on writing

Sometimes the thing that makes me want to write is the feeling of the keyboard under my fingers. There is something intensely pleasurable about the sound it makes, the spring of the keys and the feeling of rapid-fire creation. Even if I’m writing something as simple, as silly as a post to put on my blog, it is a feeling of satisfaction to watch the words appear.

A computer is supposed to be so much less a physical way to write—I think every single book on writing I own, especially the cheesy, touchy-feely ones that believe writing has something to do with expressing your innermost unique and precious soul, has a paragraph or entire chapters about throwing away your computer, or at least setting it aside, and picking up the pen. For you see, it is only through the pen on the paper, the actual movement of your hand across the page, something to do with your breath and your heart and the loops on the ends of your lower-case Fs that makes you a better writer, a more spiritual one, more in tune with your special body and your flower-petal inner beauty that can only be expressed in poetry or something.

Maybe it says something about me, about the way I write or the way I think about writing or the way I am not a snowflake built of glowing crystals fashioned from pure self-esteem, but I think that typing is so much more in tune with the way I think, the way I construct sentences, the way I lay words down on the page, one after the other. I used to do it unconsciously; Now I’m a lot more aware of the impact of the words I choose, the combinations I create, and something about the rapid-fire ticking of the computer keys suits that, propels that, propels me across and down to whatever finish line I’m looking to cross.

I don’t think pottery, or painting, or music or any other kind of art form is considered in quite the same ooshy-gooshy way that writing is considered, and I wonder why that is. As far as I can tell—because I can’t pot, or paint, or play—there is nowhere near as much mysticism and breathy, soul-delving spiritualism built around any other form of expression. Is it because writing is so much more democratic? Is it because anyone can write? Anyone can put together sentences, and everyone believes their sentences are the best sentences. Very few people can oil paint the hell out of a canvas, and most people who pick up a paintbrush or a pen, I think they’re pretty aware of how badly they suck, if they don’t have talent.

I’ve always wanted to be able to paint, or sculpt or play or dance or do something spectacular. There is something unspectacular about writing; there is something a little sad about it, too. There’s either a blowhardy kind of bravado about it—the teenager writing goth poetry calls herself a writer—or something shy and tragic and secretive—writers afraid to call themselves writers, as if there’s some kind of test they have to pass, or a performance standard, or a set number of material accomplishments involved. Writers writing novels who are afraid to call them novels because why—they’re afraid of being mixed in with the goth poetry writers and nanowrimers who submit their first 50,000-word draft to agents across America?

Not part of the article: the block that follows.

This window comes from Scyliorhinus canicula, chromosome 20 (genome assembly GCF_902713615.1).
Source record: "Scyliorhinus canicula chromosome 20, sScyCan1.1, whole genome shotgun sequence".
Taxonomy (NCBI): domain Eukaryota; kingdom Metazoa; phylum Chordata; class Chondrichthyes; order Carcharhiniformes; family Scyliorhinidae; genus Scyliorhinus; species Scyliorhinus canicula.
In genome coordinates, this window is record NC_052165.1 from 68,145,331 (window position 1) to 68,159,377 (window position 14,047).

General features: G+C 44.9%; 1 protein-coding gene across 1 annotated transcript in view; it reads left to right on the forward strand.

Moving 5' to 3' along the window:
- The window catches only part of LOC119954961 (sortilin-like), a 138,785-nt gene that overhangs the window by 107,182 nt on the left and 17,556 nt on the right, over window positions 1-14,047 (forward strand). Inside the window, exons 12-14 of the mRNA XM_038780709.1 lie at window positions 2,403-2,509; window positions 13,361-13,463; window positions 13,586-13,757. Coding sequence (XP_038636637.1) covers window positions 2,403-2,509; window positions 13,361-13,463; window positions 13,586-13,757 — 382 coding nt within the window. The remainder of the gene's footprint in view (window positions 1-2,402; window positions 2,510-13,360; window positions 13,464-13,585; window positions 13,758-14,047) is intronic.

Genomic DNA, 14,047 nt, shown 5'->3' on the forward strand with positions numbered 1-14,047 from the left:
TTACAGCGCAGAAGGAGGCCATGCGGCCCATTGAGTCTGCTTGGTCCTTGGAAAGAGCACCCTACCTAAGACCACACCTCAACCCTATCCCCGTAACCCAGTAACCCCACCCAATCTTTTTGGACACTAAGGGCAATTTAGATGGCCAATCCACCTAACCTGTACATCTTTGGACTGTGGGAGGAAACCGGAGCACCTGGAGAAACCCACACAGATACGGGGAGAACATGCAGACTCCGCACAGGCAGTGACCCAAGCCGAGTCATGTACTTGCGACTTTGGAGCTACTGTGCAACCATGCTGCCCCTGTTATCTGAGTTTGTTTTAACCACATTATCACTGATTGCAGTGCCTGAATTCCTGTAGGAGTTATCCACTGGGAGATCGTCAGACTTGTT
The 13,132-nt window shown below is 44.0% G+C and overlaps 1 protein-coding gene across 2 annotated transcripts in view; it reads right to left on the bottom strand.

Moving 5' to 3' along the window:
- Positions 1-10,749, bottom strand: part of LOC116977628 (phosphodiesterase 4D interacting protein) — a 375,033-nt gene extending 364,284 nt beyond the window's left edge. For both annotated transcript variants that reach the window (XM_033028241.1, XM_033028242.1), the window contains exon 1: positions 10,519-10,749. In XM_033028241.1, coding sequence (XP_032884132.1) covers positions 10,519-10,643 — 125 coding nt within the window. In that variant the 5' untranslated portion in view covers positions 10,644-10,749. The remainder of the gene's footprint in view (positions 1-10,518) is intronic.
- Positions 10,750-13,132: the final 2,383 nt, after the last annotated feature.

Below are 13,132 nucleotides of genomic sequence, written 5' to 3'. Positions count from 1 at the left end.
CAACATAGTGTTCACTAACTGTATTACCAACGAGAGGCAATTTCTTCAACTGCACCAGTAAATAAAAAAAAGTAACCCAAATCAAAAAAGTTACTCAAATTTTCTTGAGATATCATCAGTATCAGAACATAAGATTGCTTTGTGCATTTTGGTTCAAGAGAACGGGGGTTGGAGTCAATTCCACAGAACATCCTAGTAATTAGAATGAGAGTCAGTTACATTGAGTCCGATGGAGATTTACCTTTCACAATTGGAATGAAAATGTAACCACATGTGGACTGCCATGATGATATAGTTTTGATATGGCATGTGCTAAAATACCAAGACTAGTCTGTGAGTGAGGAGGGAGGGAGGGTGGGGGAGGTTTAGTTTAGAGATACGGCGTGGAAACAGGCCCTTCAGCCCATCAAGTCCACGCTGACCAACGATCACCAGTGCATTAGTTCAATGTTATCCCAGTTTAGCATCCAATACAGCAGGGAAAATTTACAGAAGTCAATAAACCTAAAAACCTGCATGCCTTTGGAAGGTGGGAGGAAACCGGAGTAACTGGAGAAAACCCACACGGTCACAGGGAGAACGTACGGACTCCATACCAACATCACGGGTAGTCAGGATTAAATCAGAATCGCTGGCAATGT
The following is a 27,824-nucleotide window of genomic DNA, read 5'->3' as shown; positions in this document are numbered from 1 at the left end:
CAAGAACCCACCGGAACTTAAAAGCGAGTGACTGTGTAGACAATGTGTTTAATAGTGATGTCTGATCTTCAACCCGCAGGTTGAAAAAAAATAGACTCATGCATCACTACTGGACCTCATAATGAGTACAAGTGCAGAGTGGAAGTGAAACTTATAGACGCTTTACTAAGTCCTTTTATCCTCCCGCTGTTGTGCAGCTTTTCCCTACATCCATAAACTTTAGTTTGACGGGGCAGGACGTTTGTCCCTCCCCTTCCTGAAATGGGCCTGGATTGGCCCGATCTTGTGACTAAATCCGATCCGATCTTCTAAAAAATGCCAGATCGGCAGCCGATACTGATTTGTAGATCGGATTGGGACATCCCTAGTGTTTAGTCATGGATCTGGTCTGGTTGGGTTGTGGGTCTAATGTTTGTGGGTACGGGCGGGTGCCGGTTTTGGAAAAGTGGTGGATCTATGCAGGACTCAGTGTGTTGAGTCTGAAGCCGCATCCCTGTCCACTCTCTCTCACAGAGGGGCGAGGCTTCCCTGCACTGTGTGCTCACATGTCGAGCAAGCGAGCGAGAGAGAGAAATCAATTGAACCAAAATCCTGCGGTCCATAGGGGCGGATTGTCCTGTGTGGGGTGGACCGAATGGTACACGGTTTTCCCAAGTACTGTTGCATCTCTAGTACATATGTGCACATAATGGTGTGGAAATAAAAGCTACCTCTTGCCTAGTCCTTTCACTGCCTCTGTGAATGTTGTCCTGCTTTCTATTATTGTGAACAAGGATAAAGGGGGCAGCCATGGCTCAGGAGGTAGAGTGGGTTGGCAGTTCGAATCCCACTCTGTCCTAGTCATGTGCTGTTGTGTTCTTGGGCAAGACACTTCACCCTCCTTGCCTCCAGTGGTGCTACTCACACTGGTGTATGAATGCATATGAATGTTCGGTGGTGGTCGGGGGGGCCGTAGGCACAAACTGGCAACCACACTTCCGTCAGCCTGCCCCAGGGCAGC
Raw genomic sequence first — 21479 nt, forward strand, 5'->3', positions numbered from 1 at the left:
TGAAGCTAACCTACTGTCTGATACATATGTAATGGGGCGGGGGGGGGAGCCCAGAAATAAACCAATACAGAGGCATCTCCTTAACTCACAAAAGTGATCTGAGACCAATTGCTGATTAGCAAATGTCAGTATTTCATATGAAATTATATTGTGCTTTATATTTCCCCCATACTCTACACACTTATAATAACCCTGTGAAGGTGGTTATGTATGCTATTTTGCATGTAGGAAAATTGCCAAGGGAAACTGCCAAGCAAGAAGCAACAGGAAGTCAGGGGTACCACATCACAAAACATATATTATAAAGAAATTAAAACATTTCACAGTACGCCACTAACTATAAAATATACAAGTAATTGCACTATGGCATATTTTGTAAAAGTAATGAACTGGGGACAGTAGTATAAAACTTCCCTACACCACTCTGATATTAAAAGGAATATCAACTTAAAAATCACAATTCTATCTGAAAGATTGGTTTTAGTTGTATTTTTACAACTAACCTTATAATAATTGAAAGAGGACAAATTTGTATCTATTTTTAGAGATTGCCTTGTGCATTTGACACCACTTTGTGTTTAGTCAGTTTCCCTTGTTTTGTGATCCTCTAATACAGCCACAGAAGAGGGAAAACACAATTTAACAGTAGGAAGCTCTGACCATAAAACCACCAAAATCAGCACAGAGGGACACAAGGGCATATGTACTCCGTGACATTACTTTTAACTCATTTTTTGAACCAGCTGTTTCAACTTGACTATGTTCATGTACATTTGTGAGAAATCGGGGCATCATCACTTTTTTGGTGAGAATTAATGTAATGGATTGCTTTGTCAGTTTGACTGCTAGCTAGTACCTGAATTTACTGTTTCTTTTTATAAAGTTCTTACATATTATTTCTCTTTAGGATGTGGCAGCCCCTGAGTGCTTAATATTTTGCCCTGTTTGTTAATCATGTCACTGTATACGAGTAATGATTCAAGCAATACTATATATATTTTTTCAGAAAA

There’s something so solitary about writing, and something about that which makes it particularly, peculiarly subjective.  Something that makes people critics, and ridiculous, and shy, and overbearing, and embarrassingly self-conscious. Kind of idiotic. Something that makes people who write (writers?) write long, rambling posts about writing, reaching for some conclusion that doesn’t actually exist.

Writing is the reason that expensive writer’s conferences and expensive, week-long writer’s workshops with expensive mentorships for sale so very popular, and so populated. By which I mean—writing being the way it is. Writers being the way they are, good and bad, self-conscious and self-important and a little in between.

It drives me a little nuts, and I thrive on it. I write, and I find myself avoiding calling myself a writer. I type madly away on my keyboard, enjoying the way the keys click, and they way the words stream from my head to my hands without any intervening thought. I wonder if anyone can tell. I wonder if it’s a good thing. I wonder when I should start really calling myself a writer with any sort of conviction, or if I ever should, or if we should all, from the goth poets to the the fan fictioneers, to the idiots writing or trying to write epic poems and novels and memoirs. I wonder if this post would have been any different if I had discarded my keyboard and taken up my pen and my words throbbed along the page with my heartbeat and my breath. I wonder if that would have been the time I managed to finally share my special body and flower-petal inner beauty that can only be expressed in a blog post or something.

3 Replies to “on writing”

  1. Awesome post. The second paragraph cracked me up. I’m the same way — the keyboard is part of my process, and I just can’t write as well if I try to do it with a pen. For one thing, my penmanship is barely legible, and for another, I can’t scribble fast enough to keep up with my thoughts.

    But as you described, there is a visceral joy in the feeling of your fingers pounding away on the keys as your thoughts magically appear on the screen. Also, it’s noisy, which is just fun.

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